However you don’t need a 500 series board to use an 11th-gen processor, as Rocket Lake is compatible with some 400 series boards, namely Z490, H470 and Q470. Unfortunately, B460 and H410 boards do not support Rocket Lake as they use an incompatible chipset. Intel tells us that depending on the motherboard, you may get PCIe 4.0 support and the full 20 CPU lanes of PCIe on 400 series boards with Rocket Lake CPUs, but this will come down to whether the motherboard vendor enables it and their board layout.

We’ll wrap up with a brief look at Intel’s performance slides, which are not very useful as they are limited in the information shown – and we already have actual reviews of the Core i7-11700K on the internet if you want to see an independent analysis. Intel shows just four games in their gaming comparisons, all benchmarked with a GeForce RTX 3080.

Intel is showing “massive performance,” which to them means 8 to 14% improvement versus the Core i9-10900K in these four games. Up against the Ryzen 9 5900X, Intel is also winning in their benchmarks, with a 3 to 11% lead. Intel also expects the Core i5-11600K to be faster than the Core i5-10600K by 7 to 16% in the same four games they have showcased.

Intel’s other benchmarks surround productivity performance, and like previous presentations a lot of the focus is on applications coded to take specific advantage of Intel’s accelerators. It’s unclear whether, for example, the video creation and MLPerf gains shown here versus the 5900X would also apply to the Core i9-11900KF, which does not include the integrated GPU.

The key piece of information of today's announcement was pricing, which gives context to the performance and specifications we already knew about – especially performance for the 11700K. The new Rocket Lake CPUs are expected to go on sale on March 30th, which is when reviews will also go live and if all goes well availability shouldn't be a problem for Intel parts as we discussed in our CPU and GPU availability and pricing update earlier this week.

Permalink to story.

 

QuantumPhysics

Posts: 4,736   +5,147
Definitely my new favorite CPU.

Others out there may do better at benchmarks...but I don't use benchmarks. I run demanding games and I demand high-end 4K performance.

 

maroon1

Posts: 29   +34
Core i9 looks useless this time. No reason to buy that over i7 part when the only difference is just little higher clock speed
 

DZillaXx

Posts: 219   +323
Definitely my new favorite CPU.

Others out there may do better at benchmarks...but I don't use benchmarks. I run demanding games and I demand high-end 4K performance.

You want the best but you want to buy chips that are slower than the competition?...


I can only say I'm highly disappointed with intel. Not only is their performance per watt hot garbage, but they use so much power keeping them cool under some workloads is impossible. I wonder how poor the OC headroom on these chips are.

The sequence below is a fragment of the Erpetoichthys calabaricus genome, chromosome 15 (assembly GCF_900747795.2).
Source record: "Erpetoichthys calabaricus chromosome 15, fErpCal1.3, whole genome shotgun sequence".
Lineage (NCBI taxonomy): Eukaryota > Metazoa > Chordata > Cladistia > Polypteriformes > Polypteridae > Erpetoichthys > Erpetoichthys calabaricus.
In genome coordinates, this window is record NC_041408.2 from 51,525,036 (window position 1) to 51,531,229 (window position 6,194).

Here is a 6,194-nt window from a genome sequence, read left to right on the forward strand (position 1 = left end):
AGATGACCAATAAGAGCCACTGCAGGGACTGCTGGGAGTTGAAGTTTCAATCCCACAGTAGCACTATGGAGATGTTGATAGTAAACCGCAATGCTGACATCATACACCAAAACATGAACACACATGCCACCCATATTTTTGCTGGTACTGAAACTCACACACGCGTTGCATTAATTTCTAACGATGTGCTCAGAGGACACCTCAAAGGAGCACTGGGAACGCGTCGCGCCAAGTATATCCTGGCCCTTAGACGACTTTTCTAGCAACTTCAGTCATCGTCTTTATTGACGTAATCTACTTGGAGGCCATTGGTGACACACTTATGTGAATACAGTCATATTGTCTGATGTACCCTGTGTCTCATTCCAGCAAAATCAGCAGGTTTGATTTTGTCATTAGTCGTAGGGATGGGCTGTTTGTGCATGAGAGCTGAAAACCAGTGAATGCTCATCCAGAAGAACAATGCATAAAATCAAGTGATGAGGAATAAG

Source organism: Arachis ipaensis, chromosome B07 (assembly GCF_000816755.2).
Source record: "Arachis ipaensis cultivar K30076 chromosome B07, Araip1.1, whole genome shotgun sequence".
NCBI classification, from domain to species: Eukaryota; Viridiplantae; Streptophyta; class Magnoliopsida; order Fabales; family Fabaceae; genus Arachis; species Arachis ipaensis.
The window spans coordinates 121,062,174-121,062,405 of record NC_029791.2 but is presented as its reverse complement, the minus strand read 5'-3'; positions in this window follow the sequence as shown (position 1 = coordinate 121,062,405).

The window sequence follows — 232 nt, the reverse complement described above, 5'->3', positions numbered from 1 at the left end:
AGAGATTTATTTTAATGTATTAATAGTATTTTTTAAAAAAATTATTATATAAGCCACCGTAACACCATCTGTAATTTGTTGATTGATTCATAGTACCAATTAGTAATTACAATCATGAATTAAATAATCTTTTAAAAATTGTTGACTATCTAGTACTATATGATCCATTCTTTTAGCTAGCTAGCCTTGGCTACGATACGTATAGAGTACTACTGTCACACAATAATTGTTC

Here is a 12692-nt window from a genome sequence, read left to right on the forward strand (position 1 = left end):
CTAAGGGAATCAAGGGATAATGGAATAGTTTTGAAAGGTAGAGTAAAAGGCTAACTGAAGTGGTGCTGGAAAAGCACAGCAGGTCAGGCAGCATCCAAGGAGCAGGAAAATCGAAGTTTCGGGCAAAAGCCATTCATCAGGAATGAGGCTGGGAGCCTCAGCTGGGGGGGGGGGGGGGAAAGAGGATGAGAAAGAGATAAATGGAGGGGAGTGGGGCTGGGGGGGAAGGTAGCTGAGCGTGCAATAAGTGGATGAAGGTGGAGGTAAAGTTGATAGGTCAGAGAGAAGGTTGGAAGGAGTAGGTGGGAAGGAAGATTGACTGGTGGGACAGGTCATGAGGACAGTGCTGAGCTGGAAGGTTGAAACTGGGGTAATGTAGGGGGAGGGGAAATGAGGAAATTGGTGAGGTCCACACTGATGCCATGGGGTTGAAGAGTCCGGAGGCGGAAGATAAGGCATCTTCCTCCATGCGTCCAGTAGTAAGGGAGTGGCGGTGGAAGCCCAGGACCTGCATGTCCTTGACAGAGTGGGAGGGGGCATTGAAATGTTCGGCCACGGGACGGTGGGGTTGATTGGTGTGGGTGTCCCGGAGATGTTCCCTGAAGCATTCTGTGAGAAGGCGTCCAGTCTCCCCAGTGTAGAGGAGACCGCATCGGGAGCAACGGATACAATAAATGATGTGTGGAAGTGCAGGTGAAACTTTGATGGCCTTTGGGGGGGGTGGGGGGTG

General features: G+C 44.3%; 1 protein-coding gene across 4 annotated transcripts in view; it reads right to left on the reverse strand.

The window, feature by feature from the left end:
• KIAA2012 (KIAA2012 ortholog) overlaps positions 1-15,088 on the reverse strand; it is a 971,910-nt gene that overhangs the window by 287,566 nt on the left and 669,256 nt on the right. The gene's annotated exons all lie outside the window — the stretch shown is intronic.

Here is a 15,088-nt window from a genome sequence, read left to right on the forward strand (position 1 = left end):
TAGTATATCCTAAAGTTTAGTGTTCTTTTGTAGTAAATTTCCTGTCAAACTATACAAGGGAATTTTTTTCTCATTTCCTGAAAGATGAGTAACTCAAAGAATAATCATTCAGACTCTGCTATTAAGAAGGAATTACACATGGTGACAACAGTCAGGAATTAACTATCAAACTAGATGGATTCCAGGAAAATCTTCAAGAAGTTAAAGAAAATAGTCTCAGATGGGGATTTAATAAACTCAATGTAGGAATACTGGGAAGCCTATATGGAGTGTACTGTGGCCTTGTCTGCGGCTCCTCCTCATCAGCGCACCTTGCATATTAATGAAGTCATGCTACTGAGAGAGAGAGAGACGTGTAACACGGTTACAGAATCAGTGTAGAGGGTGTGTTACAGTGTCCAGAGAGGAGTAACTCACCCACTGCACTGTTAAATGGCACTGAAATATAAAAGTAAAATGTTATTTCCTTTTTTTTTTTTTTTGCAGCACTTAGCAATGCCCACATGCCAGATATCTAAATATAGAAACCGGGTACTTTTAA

So the quick gist of Rocket Lake benchmarks will mostly be, Still slower than Zen3. Hot and power hungry. Some games at 1080p Low beat out Zen 3, the biggest win intel can find. Like who really games at 1080p low.... Nearly every time you switch to running games at 1440p/4k high/max Zen 3 pulls away from intel with the lead. Rocket Lake is not going to improve that. So if you really wanted the best 4K performance with the least amount of frame drops, intel is not the chip you want to use.
 

Bobbydpue

Posts: 75   +52
You want the best but you want to buy chips that are slower than the competition?...


I can only say I'm highly disappointed with intel. Not only is their performance per watt hot garbage, but they use so much power keeping them cool under some workloads is impossible. I wonder how poor the OC headroom on these chips are.


So the quick gist of Rocket Lake benchmarks will mostly be, Still slower than Zen3. Hot and power hungry. Some games at 1080p Low beat out Zen 3, the biggest win intel can find. Like who really games at 1080p low.... Nearly every time you switch to running games at 1440p/4k high/max Zen 3 pulls away from intel with the lead. Rocket Lake is not going to improve that. So if you really wanted the best 4K performance with the least amount of frame drops, intel is not the chip you want to use.


Where you are getting data about performance per watt or CPU performance? Where are CPU tests with official release drivers and firmware? Why are you fanboying so hard without any objective data?

Who really games on 1080p low? All the people who can't afford or can't justify a GPU that's priced 100% more than it should be.

"Nearly every time you switch to running games at 1440p/4k high/max Zen 3 pulls away from intel with the lead. " Where are those benchmarks and which Zen 3 CPU's are you talking about? The unavailable 5900x and 5950X or the unwanted 5800X?

I'm not going to form an opinion until my favorite Tech youtubers put out benchmarks and opinions then I'll use that to make up my mind. Not that it matters I'm not going to upgrade from a 9900k until 12th gen at the earliest anyway.